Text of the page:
Another extension granted in federal loan talks for Vogtle

The U.S. Department of Energy (DOE) and Southern (NYSE:SO) have agreed to another 30-day extension in their efforts to finalize a long-sought-after loan guarantee for Vogtle nuclear units 3 and 4 being built in Waynesboro, Ga.

The deadline has been extended again, this time to Jan. 31, a Southern spokesperson said Jan. 2.

“We are encouraged by recent progress in our loan guarantee negotiations as we work with the Department of Energy to address a few remaining points, including the need for intergovernmental agency review and approval,” the spokesperson said in an email to GenerationHub.

A tentative agreement was reached between the company and DOE during the first term of the Obama administration. But the parties have been trying to hash out a final agreement ever since.

Southern subsidiary Georgia Power is the largest stakeholder at 45.7% of Vogtle Units 3 and 4. Georgia Power’s partners in the nuclear project include Oglethorpe Power Corp., Municipal Electric Authority of Georgia (MEAG), and the City of Dalton, Ga.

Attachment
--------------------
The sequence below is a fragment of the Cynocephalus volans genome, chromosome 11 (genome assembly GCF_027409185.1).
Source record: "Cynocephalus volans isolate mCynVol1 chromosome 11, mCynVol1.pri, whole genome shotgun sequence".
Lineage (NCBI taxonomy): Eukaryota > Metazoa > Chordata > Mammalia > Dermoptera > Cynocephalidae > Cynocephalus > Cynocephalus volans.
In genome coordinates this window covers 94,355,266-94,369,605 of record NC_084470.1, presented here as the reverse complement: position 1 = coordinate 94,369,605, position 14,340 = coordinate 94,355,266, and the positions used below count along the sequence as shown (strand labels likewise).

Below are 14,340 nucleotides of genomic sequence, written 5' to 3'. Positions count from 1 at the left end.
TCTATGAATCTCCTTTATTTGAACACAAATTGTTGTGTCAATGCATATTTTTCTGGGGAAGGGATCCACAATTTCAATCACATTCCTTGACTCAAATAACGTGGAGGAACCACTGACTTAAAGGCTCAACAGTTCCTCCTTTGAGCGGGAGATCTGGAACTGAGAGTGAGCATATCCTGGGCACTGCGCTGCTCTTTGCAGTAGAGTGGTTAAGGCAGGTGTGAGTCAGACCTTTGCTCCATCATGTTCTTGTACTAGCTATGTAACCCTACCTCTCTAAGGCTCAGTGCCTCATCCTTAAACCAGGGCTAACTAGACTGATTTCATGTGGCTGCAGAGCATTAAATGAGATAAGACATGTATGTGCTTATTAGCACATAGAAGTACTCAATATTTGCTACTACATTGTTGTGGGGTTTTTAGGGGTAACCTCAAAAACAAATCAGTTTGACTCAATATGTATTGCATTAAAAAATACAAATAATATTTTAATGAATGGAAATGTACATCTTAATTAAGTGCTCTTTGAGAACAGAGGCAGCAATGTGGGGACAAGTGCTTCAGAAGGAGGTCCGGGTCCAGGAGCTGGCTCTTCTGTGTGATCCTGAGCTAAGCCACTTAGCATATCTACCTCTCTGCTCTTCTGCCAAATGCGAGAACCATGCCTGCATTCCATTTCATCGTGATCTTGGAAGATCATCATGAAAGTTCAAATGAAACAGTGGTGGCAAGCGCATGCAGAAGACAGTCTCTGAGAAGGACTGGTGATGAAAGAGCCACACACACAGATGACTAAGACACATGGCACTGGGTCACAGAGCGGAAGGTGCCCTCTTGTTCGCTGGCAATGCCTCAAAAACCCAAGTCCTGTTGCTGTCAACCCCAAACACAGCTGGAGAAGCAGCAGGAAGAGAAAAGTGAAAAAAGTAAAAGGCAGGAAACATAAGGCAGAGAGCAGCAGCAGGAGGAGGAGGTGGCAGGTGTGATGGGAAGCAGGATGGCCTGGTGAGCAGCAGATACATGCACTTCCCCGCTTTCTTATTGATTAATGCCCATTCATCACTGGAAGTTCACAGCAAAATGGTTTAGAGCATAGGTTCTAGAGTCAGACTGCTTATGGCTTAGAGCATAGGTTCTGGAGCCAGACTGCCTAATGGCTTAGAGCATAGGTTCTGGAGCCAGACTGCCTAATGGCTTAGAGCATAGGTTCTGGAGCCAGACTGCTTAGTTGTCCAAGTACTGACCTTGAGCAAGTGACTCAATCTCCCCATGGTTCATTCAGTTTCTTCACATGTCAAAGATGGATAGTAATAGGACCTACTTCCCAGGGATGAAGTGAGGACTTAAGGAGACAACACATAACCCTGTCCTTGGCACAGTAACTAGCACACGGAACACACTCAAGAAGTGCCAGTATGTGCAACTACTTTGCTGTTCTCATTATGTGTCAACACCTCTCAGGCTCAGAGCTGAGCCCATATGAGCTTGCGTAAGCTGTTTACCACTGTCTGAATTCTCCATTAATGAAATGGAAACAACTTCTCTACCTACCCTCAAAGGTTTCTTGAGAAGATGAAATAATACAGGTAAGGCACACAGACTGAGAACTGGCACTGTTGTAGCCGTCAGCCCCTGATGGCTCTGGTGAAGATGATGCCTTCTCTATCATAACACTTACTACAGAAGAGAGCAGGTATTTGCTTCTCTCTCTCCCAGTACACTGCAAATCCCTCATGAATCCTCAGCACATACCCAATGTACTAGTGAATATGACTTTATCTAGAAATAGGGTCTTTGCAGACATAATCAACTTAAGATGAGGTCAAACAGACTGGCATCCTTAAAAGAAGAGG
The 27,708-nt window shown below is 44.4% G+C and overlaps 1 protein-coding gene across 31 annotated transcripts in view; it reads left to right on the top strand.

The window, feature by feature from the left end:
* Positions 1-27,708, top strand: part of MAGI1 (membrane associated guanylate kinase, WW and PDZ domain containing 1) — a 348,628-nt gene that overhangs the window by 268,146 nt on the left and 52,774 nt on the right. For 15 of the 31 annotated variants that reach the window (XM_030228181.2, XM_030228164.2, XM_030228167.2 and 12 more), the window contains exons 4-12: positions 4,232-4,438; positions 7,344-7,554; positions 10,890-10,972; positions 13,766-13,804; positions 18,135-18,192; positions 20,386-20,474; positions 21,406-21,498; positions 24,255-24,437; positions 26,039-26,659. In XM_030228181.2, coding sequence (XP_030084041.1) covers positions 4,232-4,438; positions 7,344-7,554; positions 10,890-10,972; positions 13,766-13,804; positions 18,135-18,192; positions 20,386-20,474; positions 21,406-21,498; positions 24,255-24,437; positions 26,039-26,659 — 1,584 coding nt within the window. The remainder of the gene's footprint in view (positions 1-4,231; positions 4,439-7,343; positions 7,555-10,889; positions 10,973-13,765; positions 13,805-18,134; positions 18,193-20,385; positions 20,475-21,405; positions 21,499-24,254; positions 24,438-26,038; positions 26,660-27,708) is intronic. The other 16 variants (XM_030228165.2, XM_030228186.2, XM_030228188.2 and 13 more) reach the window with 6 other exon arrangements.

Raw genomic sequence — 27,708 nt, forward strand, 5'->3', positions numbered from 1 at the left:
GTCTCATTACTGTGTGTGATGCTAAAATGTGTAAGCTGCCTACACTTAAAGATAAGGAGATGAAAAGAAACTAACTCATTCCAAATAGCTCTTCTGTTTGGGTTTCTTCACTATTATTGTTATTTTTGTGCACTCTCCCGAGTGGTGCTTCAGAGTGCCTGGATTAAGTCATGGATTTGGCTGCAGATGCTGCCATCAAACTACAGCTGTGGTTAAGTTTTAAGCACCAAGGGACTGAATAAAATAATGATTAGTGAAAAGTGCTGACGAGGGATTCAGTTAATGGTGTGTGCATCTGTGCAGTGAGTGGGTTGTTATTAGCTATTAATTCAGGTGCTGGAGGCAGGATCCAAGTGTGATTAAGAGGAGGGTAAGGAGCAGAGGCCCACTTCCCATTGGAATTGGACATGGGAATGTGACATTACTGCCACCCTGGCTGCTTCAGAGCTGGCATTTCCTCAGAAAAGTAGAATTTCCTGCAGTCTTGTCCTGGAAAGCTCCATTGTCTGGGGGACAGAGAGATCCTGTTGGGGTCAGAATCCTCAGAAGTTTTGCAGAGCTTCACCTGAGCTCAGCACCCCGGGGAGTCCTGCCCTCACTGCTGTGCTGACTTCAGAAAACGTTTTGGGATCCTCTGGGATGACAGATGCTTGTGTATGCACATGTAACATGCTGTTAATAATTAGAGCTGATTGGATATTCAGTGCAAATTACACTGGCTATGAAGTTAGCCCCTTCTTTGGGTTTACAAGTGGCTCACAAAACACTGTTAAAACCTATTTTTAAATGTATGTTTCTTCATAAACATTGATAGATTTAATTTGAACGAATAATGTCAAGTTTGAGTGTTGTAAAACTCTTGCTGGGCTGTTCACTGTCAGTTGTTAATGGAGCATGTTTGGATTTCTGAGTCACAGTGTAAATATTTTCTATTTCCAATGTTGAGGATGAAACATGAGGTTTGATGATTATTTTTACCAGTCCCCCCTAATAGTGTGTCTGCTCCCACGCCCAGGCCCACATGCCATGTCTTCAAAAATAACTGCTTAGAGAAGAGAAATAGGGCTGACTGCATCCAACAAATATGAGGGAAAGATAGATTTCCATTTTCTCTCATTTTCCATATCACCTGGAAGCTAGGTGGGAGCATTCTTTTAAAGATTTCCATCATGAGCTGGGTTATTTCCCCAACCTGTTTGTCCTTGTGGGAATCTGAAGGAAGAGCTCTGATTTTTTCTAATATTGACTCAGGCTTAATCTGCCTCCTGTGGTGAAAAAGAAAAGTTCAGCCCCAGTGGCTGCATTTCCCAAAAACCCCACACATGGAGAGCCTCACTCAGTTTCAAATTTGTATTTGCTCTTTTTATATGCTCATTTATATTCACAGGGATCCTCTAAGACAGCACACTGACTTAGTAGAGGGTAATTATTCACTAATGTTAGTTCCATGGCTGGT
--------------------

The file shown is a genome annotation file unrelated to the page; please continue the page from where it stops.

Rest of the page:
Oglethorpe is the second largest partner at 30%. “We are almost over the finish line on this,” Oglethorpe Executive Vice President and CFO Betsy Higgins said in a Nov. 21 conference call on Oglethorpe financial results.

Each party is negotiating its own loan guarantee agreement. However, there are certain provisions for which Southern – as an agent for construction – is negotiating with the DOE subject to all the co-owners’ approval.

Vogtle 3 is currently scheduled to enter commercial service in 2017 and Vogtle 4 in 2018.


About Wayne Barber 4201 Articles
Wayne Barber, Chief Analyst for the GenerationHub, has been covering power generation, energy and natural resources issues at national publications for more than 20 years. Prior to joining PennWell he was editor of Generation Markets Week at SNL Financial for nine years. He has also worked as a business journalist at both McGraw-Hill and Financial Times Energy. Wayne also worked as a newspaper reporter for several years. During his career has visited nuclear reactors and coal mines as well as coal and natural gas power plants. Wayne can be reached at